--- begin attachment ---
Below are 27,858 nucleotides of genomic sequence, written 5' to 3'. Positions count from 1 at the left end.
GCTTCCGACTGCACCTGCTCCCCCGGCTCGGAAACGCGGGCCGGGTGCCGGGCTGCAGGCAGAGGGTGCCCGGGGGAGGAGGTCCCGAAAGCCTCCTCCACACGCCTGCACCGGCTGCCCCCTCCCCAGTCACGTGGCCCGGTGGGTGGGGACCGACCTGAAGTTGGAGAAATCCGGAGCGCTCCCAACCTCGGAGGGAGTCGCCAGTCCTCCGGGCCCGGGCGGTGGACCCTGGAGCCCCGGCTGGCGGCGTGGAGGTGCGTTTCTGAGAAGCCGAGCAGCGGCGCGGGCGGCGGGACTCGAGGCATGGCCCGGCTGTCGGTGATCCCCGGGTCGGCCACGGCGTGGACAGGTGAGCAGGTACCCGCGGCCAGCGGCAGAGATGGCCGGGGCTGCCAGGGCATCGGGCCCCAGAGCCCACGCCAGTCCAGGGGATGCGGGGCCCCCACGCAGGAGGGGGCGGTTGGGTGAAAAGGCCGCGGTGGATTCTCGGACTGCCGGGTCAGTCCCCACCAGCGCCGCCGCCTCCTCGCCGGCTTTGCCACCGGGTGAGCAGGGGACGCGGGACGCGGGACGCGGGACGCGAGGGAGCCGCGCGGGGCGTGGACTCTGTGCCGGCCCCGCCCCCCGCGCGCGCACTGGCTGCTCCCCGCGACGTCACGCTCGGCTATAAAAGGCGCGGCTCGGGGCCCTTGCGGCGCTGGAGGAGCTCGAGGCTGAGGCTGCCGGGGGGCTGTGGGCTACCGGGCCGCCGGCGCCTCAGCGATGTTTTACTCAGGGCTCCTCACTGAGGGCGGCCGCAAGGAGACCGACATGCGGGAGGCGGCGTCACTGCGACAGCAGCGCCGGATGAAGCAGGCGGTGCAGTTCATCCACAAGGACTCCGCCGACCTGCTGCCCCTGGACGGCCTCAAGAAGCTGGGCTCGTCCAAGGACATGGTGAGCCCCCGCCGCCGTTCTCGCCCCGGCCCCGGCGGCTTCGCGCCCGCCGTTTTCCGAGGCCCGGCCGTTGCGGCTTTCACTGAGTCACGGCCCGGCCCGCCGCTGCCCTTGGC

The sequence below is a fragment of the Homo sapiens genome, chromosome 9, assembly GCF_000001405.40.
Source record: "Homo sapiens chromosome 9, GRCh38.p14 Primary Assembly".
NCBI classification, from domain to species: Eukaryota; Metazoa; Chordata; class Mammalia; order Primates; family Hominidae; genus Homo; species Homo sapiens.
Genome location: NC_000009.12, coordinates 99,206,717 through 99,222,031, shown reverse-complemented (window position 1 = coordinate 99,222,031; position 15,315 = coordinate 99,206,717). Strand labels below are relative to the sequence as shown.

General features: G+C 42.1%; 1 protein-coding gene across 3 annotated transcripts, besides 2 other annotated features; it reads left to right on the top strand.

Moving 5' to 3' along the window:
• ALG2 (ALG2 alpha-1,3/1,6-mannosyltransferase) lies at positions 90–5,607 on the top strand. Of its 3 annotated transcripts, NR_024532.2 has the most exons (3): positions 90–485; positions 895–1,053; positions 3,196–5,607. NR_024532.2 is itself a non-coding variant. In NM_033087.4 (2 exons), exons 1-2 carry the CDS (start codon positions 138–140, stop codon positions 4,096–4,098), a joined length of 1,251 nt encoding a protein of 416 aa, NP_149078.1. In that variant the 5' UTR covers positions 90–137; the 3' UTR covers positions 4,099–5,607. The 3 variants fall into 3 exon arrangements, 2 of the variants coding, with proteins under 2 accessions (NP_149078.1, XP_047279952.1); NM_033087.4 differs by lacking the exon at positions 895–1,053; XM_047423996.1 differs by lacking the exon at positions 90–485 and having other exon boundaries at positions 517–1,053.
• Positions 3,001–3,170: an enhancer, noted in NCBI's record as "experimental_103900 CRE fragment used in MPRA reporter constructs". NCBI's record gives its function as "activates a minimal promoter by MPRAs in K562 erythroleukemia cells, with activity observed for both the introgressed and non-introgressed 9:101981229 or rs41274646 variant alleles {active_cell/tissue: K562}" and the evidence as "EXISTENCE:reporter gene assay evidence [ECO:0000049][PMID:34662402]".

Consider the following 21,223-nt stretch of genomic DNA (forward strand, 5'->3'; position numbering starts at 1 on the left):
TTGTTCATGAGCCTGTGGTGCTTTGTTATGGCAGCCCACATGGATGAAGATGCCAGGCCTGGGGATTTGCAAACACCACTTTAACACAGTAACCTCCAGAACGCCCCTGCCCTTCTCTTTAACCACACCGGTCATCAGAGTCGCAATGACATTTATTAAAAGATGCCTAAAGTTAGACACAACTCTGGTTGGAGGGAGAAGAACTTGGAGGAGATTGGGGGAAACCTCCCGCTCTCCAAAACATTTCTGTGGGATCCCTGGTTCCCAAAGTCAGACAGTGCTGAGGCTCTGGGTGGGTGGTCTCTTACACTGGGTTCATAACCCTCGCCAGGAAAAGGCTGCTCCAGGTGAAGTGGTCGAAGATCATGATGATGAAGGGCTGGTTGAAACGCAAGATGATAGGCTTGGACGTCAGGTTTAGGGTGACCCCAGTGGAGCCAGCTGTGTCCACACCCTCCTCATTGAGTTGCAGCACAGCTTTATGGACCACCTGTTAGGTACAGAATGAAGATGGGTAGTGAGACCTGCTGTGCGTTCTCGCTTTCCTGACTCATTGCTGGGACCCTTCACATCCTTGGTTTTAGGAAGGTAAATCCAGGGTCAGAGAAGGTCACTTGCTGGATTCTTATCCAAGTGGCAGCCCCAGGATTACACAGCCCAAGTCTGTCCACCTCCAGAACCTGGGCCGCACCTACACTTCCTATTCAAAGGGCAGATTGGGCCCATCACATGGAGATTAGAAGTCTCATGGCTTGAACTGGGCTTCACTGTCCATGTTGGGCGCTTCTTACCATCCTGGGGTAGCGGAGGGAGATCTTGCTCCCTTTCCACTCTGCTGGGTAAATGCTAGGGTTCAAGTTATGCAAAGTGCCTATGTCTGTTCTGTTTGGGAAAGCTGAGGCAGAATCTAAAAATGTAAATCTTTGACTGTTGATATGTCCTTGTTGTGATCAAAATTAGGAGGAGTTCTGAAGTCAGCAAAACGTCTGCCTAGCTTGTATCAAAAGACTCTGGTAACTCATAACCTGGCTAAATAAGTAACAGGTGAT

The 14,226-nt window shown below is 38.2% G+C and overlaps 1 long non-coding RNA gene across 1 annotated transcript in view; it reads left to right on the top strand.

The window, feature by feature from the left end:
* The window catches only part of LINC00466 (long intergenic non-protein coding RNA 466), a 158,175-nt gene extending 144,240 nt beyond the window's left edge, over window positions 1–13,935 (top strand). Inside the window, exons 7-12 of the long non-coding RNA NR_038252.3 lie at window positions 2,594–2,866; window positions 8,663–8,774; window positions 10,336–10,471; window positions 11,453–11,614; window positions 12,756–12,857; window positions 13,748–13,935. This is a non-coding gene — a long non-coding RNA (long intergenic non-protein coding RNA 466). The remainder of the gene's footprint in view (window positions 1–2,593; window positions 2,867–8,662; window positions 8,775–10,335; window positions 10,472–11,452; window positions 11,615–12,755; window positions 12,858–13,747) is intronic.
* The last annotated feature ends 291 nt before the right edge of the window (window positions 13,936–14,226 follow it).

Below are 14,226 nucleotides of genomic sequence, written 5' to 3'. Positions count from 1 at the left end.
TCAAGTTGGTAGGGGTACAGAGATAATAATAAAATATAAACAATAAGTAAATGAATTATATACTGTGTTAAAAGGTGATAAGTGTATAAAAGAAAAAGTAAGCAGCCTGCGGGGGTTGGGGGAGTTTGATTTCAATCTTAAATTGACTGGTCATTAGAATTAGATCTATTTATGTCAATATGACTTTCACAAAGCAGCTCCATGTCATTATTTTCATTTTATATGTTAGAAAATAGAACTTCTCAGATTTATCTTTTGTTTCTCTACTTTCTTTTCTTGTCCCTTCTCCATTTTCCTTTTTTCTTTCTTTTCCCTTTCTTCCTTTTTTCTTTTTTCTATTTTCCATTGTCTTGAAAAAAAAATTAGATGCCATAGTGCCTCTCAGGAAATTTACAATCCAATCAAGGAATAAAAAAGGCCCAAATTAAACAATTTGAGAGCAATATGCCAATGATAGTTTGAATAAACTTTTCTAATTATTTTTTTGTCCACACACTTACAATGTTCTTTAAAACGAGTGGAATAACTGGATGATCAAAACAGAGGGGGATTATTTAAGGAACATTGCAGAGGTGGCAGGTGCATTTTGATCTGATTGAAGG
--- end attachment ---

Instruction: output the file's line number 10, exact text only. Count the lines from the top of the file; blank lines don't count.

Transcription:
• Positions 3,001–3,170: an enhancer, noted in NCBI's record as "experimental_103900 CRE fragment used in MPRA reporter constructs". NCBI's record gives its function as "activates a minimal promoter by MPRAs in K562 erythroleukemia cells, with activity observed for both the introgressed and non-introgressed 9:101981229 or rs41274646 variant alleles {active_cell/tissue: K562}" and the evidence as "EXISTENCE:reporter gene assay evidence [ECO:0000049][PMID:34662402]".